Alien Investigation: Searching for the Truth about UFOs and Aliens

Alien Investigation: Searching for the Truth about UFOs and Aliens

by Kelly Milner Halls, Rick C. Spears
     
 

Imagine . . . you're in the woods after dark. Eerie green lights appear in the distance. Then there's a sudden flash and everything is dark again. You decide to take a closer look. You come upon a saucer-shaped craft hovering silently just above the ground. You reach out to touch it, but the object suddenly shoots up into the sky. Have you just seen a UFO? Some

Overview

Imagine . . . you're in the woods after dark. Eerie green lights appear in the distance. Then there's a sudden flash and everything is dark again. You decide to take a closer look. You come upon a saucer-shaped craft hovering silently just above the ground. You reach out to touch it, but the object suddenly shoots up into the sky. Have you just seen a UFO? Some people say they have had experiences like this. Are they telling the truth? To find out, Kelly Milner Halls investigated stories of eyewitnesses from around the world. She explored UFO sightings, landings, crashes, aliens, and even a few hoaxes. She also interviewed several of the world's UFO experts. Examine her findings and decide for yourself whether visitors from other worlds are real.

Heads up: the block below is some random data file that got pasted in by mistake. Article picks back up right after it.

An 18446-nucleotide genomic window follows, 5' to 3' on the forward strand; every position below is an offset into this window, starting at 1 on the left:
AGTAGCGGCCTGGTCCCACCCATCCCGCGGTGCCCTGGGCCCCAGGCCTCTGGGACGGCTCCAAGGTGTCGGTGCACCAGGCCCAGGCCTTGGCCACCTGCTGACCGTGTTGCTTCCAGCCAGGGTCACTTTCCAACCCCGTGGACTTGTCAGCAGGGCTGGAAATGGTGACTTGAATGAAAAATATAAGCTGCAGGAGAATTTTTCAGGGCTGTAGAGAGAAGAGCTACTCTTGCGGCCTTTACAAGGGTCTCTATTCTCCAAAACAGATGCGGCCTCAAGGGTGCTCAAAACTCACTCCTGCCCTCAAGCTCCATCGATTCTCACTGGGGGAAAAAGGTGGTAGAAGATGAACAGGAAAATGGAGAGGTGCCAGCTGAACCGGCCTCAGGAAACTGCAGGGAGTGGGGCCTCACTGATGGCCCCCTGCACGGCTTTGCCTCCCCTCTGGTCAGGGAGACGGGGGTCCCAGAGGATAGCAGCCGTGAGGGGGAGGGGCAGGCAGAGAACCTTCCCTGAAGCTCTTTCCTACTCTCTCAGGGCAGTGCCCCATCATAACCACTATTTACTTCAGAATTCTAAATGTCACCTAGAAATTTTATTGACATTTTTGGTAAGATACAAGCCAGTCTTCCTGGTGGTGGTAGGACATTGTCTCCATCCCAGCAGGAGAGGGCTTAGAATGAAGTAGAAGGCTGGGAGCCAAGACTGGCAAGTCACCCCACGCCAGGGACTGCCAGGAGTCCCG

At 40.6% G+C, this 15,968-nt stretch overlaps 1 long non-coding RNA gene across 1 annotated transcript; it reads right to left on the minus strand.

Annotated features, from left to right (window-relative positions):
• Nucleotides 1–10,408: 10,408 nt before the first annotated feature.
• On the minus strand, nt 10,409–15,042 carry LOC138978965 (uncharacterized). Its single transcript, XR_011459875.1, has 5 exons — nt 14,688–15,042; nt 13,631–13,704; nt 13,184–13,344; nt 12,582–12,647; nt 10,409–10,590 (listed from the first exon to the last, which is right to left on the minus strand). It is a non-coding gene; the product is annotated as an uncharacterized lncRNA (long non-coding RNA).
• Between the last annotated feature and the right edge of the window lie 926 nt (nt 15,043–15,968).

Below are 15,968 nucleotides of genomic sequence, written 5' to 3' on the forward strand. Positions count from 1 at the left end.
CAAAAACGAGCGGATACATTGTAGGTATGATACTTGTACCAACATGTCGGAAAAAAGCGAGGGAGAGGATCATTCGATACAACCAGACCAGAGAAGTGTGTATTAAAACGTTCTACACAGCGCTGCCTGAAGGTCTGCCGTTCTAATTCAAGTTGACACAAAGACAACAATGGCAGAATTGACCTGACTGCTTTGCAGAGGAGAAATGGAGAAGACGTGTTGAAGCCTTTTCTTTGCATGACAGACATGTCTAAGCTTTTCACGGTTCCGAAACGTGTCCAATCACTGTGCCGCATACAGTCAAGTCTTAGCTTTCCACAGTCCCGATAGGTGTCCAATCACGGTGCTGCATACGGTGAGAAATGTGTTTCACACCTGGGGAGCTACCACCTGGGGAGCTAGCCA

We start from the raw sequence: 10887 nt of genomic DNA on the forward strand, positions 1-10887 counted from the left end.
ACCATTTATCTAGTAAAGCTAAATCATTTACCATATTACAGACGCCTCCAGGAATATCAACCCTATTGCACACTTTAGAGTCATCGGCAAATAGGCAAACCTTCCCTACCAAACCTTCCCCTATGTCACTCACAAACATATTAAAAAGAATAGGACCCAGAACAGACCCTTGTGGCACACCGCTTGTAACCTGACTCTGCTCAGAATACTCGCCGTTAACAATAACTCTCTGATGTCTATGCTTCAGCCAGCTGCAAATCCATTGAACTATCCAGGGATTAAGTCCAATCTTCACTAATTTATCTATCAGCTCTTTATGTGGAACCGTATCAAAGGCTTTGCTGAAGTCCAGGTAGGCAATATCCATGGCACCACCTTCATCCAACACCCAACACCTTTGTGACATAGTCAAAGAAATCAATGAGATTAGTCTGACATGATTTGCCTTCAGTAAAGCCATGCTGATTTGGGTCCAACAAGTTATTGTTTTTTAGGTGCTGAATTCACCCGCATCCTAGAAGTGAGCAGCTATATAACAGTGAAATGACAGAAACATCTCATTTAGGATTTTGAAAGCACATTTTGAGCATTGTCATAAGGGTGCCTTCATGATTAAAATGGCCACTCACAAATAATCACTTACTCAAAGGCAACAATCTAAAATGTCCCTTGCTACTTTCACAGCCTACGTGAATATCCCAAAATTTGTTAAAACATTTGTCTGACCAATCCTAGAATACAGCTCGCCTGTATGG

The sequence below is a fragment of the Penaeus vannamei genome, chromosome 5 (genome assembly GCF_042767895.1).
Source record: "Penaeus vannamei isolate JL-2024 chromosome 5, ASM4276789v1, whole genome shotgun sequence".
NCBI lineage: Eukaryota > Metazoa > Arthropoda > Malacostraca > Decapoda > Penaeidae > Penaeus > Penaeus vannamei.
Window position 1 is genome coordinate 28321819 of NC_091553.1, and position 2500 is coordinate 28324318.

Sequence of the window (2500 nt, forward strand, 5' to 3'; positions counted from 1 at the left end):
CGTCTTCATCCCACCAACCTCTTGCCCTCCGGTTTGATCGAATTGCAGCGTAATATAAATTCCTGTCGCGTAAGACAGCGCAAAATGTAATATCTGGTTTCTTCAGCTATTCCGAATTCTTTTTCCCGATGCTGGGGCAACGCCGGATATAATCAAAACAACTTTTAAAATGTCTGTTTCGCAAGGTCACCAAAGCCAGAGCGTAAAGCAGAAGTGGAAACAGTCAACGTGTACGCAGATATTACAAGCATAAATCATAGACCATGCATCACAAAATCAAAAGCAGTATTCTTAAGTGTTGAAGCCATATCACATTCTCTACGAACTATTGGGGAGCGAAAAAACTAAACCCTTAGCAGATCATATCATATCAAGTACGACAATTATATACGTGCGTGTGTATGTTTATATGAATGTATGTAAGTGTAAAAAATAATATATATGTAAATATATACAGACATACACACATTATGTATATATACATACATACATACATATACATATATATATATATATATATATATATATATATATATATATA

Editorial Reviews

VOYA - Rochelle Garfinkel
Aliens and UFOs are popular topics among the middle school crowd. This title will satisfy readers who are fascinated by such things, with a balanced presentation of the topic. Numerous eyewitness accounts, plus interviews with scientists, keep the text objective without losing the high-interest appeal of the topic. Halls includes everything from the types of spacecraft reported to accounts of specific crash landings all over the world. She also devotes a chapter to the aliens themselves—what reports claim they look like, both over time and in different locations. A full chapter deals with the concept of hoaxes and misunderstandings, claiming that "even if UFOs and aliens are real, that doesn't mean that everything having to do with them is real." In fact, the conclusion, subtitled "Real or Unreal," leaves readers to decide for themselves. While the book is liberally peppered with various graphics, the design is a bit too inconsistent. There are several fonts used throughout the book, some which tie common items, like interviews, together, but the effect as a whole creates a disjointed feel. Also, several pages are told from an alien perspective—a team of them is travelling to Earth not knowing what they will find. Unfortunately, they are too sparsely interspersed throughout, adding to the overall disjointed feel, and may confuse unsophisticated readers. Most readers will forgive these shortcomings and be fully immersed in the graphics as well as the details of aliens, crash landings, and "men in black," who swoop in after a reported UFO sighting. Reviewer: Rochelle Garfinkel